On October 8, 2012, Miller was referred to Dr. Thomas Shields (“Dr. Shields”) for a psychological evaluation. As part of his evaluation, Dr. Shields reviewed Miller's medical records, conducted a clinical interview and mental status examination, and assessed Miller's independence in activities of daily living based on her own self-reports. Dr. Shields' diagnoses were major depressive disorder “in sustained full remission since the late 1990s” and adjustment disorder. (Tr. 425.) Dr. Shields concluded that Miller is “cognitively capable of understanding, remembering, and carrying out both simple and complex instructions, ” and that Miller's “ability to sustain concentration over extended periods of time is expected to be mild-to-moderately impaired secondary to pain- and fatigue-driven distractibility.” (Tr. 425.) Dr. Shields also noted that Miller's ability to “physically persist . . . should be evaluated medically” since he is a psychologist and is therefore “not qualified” to comment on Miller's “physical health.” (Tr. 424-25.)

         On October 23, 2012, Dr. Lloyd Wiggins (“Dr. Wiggins”), a non-examining state agency physician, completed a physical residual functional capacity assessment. Based on his review of the medical record, Dr. Wiggins determined that Miller could lift and carry twenty pounds occasionally and ten pounds frequently; sit, stand, or walk up to six hours in an eight-hour workday; push or pull in accordance with her lift and carry restrictions; frequently stoop, kneel, crouch, crawl, and climb ramps and stairs; occasionally climb ladders, ropes, or scaffolds; and balance without limitation. Dr. Wiggins added that Miller needs to avoid concentrated exposure to hazards (heights and machinery, etc.), extreme cold and heat, and fumes, odors, dusts, gases, and poor ventilation. He also found no evidence of manipulative, visual, or communicative limitations. (Tr. 60-61.)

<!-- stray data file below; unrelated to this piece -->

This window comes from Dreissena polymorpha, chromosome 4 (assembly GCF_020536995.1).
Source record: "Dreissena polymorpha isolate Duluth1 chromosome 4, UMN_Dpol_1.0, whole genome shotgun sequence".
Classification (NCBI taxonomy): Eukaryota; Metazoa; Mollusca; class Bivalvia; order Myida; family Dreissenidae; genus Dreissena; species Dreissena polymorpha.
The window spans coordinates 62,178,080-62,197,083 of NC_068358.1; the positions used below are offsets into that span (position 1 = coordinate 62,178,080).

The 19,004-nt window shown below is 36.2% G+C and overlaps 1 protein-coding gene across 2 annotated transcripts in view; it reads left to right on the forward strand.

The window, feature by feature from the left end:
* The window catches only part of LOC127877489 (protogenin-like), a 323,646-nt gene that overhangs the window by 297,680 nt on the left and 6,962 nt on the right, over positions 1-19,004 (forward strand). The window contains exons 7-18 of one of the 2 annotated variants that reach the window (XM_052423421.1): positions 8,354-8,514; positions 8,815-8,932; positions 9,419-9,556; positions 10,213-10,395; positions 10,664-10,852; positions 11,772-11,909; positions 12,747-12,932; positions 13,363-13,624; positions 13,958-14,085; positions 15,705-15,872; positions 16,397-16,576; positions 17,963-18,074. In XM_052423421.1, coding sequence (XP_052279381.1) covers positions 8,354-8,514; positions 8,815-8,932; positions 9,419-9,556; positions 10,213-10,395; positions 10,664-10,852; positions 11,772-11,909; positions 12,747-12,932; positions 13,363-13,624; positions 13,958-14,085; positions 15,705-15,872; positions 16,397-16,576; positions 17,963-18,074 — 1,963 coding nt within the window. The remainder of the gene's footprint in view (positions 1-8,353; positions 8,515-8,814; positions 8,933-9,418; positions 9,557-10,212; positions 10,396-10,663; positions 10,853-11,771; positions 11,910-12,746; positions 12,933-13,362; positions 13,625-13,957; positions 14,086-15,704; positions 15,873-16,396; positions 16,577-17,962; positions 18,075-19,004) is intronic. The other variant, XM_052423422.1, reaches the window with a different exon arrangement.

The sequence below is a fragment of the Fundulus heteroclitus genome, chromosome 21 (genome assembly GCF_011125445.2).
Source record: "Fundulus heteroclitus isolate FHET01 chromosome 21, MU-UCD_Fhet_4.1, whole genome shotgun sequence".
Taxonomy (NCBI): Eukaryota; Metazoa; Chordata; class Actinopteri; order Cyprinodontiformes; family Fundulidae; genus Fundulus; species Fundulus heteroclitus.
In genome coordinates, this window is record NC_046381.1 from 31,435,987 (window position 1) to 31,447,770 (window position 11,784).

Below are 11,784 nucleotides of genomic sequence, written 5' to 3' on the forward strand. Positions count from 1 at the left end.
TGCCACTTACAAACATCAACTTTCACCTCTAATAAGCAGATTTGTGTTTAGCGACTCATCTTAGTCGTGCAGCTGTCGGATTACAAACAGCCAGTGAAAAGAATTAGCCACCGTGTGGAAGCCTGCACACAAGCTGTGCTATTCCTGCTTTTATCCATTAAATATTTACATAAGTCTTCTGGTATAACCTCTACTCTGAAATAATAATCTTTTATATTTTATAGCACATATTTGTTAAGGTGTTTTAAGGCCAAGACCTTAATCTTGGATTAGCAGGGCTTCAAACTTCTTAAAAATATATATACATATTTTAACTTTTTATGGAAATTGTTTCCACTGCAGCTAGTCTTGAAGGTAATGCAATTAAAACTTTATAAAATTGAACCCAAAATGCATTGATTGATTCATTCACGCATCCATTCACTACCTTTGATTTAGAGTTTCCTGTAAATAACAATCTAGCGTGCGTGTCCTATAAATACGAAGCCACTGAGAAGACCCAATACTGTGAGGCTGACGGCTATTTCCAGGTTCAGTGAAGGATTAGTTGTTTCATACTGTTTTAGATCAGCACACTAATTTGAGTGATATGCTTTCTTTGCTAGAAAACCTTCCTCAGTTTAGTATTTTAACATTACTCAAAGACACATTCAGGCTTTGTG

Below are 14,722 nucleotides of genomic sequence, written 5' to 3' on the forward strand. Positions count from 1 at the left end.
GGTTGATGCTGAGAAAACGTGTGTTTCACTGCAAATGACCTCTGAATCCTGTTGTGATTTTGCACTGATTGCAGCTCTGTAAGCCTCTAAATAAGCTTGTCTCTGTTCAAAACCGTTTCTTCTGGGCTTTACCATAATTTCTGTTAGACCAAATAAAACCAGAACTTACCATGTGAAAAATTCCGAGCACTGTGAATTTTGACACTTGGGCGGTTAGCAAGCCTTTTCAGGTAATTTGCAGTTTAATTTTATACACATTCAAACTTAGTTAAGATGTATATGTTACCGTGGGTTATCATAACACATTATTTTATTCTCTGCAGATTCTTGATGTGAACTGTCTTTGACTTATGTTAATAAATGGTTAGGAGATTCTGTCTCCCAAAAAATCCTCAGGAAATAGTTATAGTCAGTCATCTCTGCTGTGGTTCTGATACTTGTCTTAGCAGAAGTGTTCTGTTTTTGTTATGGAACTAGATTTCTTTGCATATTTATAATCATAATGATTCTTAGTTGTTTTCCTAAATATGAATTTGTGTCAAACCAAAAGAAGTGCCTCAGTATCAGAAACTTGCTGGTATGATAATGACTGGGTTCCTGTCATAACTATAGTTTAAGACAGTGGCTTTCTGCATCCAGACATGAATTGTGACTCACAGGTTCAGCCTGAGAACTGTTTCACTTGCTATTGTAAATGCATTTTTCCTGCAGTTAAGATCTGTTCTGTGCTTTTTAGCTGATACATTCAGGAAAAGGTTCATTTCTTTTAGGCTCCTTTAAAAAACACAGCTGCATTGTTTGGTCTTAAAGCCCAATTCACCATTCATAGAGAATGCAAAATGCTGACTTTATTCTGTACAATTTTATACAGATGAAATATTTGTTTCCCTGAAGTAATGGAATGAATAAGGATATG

On October 26, 2012, Dr. Michael Brown (“Dr. Brown”), a non-examining state agency psychologist, completed a psychiatric review technique assessment. Dr. Brown found that the limitations imposed by Miller's mental impairments failed to satisfy listing 12.04 (affective disorders). (Tr. 58.)

         On July 3, 2013, x-rays revealed that Miller suffers from “[m]ild osteoarthritis of the medial compartment of the right knee.” (Tr. 341.) X-rays of Miller's right hip were normal. (Tr. 340.)

         On July 29, 2013, Dr. Kordell Kennemer (“Dr. Kennemer”), a non-examining state agency psychologist, completed a psychiatric review technique assessment. Dr. Kennemer agreed with Dr. Brown's initial assessment that Miller's mental impairments failed to satisfy listing 12.04. (Tr. 74-75.)

         On July 30, 2013, Dr. Richard Alley (“Dr. Alley”), a non-examining state agency physician, completed a physical residual functional capacity assessment, agreeing with Dr. Wiggins' findings. (Tr. 76-77.)

         On December 11, 2013, Miller presented for a follow-up visit with Dr. Calvert, complaining of an irregular pulse, chest pressure, fatigue, and right hip pain that radiated down her leg and interfered with her ability to sleep. Dr. Calvert noted that a recent x-ray of Miller's hip was normal, that Miller had “been having difficulty complying with the recommended levels of diet and exercise, ” that Miller has been “[u]nable to work for gainful employment . . . for over a year now, ” and that it is “unlikely or impossible” that Miller will ever be able to return to work. (Tr. 437-38.)

         That same day, December 11, 2013, Dr. Calvert completed a medical source statement in support of Miller's application for Social Security benefits. In his medical source statement, Dr. Calvert (1) stated that Miller is unable to perform light or sedentary work, even if she was allowed to rotate between a seated and standing position, (2) estimated that Miller could no longer work as of May to June 2011, (3) opined that Miller suffers moderately severe impairment in her ability to maintain attention and concentration for extended periods of time, and she suffers from severe impairment in her ability to “perform activities within a schedule, maintain regular attendance and be punctual within customary tolerances” and to “complete a normal workday and workweek without interruptions from medically based symptoms and to perform at a consistent pace without an unreasonable number and length of rest periods, ” and (4) noted that Miller suffers from significant right hip arthritis and back pain that is not responding to treatment. (Tr. 444.)